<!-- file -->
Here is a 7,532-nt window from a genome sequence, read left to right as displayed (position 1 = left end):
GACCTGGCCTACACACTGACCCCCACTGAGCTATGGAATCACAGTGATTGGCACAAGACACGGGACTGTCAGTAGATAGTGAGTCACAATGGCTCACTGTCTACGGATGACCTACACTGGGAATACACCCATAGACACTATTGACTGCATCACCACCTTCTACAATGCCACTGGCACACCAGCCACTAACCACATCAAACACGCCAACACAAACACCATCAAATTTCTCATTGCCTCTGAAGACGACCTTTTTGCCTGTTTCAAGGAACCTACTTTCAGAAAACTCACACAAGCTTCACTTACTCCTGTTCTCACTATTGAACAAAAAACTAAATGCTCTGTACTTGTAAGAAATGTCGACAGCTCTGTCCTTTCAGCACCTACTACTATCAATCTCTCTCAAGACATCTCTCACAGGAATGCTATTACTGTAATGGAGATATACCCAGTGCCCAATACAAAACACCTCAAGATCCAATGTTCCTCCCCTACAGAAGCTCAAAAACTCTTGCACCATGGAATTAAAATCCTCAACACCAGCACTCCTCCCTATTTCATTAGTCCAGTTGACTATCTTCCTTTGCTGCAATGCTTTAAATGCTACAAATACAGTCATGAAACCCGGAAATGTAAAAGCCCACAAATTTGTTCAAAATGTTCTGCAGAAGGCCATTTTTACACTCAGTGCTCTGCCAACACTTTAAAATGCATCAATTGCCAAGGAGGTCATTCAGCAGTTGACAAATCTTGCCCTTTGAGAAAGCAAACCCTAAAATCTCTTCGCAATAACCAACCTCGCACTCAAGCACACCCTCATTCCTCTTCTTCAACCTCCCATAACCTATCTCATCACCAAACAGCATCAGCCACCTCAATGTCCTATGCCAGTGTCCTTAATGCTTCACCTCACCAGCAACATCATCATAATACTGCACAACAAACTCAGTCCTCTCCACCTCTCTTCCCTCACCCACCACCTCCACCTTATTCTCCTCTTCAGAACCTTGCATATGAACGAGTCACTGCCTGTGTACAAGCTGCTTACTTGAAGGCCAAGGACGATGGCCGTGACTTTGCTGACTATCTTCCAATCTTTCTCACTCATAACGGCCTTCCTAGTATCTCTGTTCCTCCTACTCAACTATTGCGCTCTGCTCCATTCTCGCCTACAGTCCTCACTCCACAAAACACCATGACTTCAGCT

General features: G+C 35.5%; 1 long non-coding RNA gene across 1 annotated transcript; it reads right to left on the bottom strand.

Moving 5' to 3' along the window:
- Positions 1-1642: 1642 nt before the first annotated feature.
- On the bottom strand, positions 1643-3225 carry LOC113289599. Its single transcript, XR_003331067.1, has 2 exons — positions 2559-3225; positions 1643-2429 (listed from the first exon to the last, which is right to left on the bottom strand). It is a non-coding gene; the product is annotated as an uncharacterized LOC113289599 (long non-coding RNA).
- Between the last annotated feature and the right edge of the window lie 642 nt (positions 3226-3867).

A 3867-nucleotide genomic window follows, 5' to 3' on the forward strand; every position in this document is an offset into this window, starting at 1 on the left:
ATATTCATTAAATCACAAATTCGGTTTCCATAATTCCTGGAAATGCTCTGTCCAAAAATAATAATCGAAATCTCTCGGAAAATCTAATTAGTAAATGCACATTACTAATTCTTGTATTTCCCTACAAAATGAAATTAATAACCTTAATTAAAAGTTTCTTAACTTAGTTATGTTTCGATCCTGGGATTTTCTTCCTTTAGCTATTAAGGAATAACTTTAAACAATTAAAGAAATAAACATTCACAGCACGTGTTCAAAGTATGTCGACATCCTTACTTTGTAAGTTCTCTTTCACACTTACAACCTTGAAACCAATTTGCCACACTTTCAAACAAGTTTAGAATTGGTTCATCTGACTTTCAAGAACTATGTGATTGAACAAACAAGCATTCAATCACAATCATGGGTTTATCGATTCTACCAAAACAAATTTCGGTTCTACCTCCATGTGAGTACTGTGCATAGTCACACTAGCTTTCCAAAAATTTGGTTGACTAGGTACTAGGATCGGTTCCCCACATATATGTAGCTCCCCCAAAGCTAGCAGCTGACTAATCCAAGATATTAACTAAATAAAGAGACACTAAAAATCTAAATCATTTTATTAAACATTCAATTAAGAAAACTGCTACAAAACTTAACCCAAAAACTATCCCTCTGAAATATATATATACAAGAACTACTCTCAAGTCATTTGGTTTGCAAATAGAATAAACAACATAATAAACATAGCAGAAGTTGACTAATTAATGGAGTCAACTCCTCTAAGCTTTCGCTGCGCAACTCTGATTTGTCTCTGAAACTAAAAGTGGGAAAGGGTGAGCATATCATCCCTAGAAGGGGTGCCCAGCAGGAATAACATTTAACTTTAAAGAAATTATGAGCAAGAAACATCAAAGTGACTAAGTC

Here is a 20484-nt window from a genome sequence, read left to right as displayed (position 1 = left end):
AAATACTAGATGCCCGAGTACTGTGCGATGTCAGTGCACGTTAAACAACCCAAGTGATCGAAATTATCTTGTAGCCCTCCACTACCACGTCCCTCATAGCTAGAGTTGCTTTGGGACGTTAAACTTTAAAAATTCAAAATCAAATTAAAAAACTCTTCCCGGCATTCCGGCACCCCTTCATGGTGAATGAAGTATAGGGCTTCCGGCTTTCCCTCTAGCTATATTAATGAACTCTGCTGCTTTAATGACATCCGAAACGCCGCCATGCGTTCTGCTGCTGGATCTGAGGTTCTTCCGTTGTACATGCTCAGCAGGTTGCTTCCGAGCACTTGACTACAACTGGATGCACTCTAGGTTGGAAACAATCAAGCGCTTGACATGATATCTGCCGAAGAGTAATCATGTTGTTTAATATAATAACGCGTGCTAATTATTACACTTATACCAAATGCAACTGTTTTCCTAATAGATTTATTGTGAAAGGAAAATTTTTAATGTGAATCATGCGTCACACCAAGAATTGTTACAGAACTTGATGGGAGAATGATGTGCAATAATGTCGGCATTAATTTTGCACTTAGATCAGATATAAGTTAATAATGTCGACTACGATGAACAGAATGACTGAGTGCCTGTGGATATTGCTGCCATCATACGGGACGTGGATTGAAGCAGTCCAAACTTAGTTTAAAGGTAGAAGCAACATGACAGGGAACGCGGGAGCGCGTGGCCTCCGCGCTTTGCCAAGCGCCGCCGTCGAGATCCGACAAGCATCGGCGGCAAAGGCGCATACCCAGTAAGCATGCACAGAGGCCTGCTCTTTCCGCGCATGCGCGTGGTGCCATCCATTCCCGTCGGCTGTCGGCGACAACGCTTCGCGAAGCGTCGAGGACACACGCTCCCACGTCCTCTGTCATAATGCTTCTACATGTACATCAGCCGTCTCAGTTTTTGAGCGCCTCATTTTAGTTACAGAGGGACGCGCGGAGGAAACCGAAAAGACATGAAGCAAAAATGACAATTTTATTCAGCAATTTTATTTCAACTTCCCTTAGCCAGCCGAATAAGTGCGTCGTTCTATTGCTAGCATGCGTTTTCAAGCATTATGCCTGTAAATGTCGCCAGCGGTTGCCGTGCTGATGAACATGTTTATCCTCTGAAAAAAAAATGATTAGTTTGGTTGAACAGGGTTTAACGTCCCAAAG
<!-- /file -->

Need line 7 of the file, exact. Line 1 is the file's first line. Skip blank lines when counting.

- Between the last annotated feature and the right edge of the window lie 642 nt (positions 3226-3867).